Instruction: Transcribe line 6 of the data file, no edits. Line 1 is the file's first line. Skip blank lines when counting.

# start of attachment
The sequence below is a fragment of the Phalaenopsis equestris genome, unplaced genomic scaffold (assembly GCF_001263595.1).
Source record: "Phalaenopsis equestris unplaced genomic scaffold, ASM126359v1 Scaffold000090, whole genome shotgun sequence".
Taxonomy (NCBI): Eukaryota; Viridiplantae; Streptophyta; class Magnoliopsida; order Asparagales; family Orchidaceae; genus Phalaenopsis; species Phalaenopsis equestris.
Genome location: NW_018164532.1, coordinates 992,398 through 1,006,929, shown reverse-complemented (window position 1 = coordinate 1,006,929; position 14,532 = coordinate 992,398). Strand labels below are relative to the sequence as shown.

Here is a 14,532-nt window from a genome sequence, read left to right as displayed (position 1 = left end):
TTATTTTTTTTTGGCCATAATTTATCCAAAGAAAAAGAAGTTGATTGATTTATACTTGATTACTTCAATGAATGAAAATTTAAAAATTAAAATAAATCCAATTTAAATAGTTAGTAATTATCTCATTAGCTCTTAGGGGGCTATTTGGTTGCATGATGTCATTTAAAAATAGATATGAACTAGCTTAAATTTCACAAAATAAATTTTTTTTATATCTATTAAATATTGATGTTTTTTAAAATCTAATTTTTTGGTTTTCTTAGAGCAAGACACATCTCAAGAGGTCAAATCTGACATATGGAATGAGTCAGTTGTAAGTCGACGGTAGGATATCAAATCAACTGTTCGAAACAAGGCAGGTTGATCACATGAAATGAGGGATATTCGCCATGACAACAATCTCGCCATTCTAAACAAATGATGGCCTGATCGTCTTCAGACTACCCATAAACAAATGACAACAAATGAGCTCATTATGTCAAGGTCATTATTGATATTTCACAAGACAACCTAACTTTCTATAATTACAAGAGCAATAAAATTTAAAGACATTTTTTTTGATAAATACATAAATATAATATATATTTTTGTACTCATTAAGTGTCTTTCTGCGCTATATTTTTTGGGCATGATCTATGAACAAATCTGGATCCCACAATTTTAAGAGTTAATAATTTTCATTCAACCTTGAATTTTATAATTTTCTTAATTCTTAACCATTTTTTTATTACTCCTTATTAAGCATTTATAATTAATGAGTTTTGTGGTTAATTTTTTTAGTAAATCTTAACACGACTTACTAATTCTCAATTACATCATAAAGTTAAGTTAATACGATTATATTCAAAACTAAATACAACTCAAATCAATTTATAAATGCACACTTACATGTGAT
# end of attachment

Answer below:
TTATTTTTTTTTGGCCATAATTTATCCAAAGAAAAAGAAGTTGATTGATTTATACTTGATTACTTCAATGAATGAAAATTTAAAAATTAAAATAAATCCAATTTAAATAGTTAGTAATTATCTCATTAGCTCTTAGGGGGCTATTTGGTTGCATGATGTCATTTAAAAATAGATATGAACTAGCTTAAATTTCACAAAATAAATTTTTTTTATATCTATTAAATATTGATGTTTTTTAAAATCTAATTTTTTGGTTTTCTTAGAGCAAGACACATCTCAAGAGGTCAAATCTGACATATGGAATGAGTCAGTTGTAAGTCGACGGTAGGATATCAAATCAACTGTTCGAAACAAGGCAGGTTGATCACATGAAATGAGGGATATTCGCCATGACAACAATCTCGCCATTCTAAACAAATGATGGCCTGATCGTCTTCAGACTACCCATAAACAAATGACAACAAATGAGCTCATTATGTCAAGGTCATTATTGATATTTCACAAGACAACCTAACTTTCTATAATTACAAGAGCAATAAAATTTAAAGACATTTTTTTTGATAAATACATAAATATAATATATATTTTTGTACTCATTAAGTGTCTTTCTGCGCTATATTTTTTGGGCATGATCTATGAACAAATCTGGATCCCACAATTTTAAGAGTTAATAATTTTCATTCAACCTTGAATTTTATAATTTTCTTAATTCTTAACCATTTTTTTATTACTCCTTATTAAGCATTTATAATTAATGAGTTTTGTGGTTAATTTTTTTAGTAAATCTTAACACGACTTACTAATTCTCAATTACATCATAAAGTTAAGTTAATACGATTATATTCAAAACTAAATACAACTCAAATCAATTTATAAATGCACACTTACATGTGAT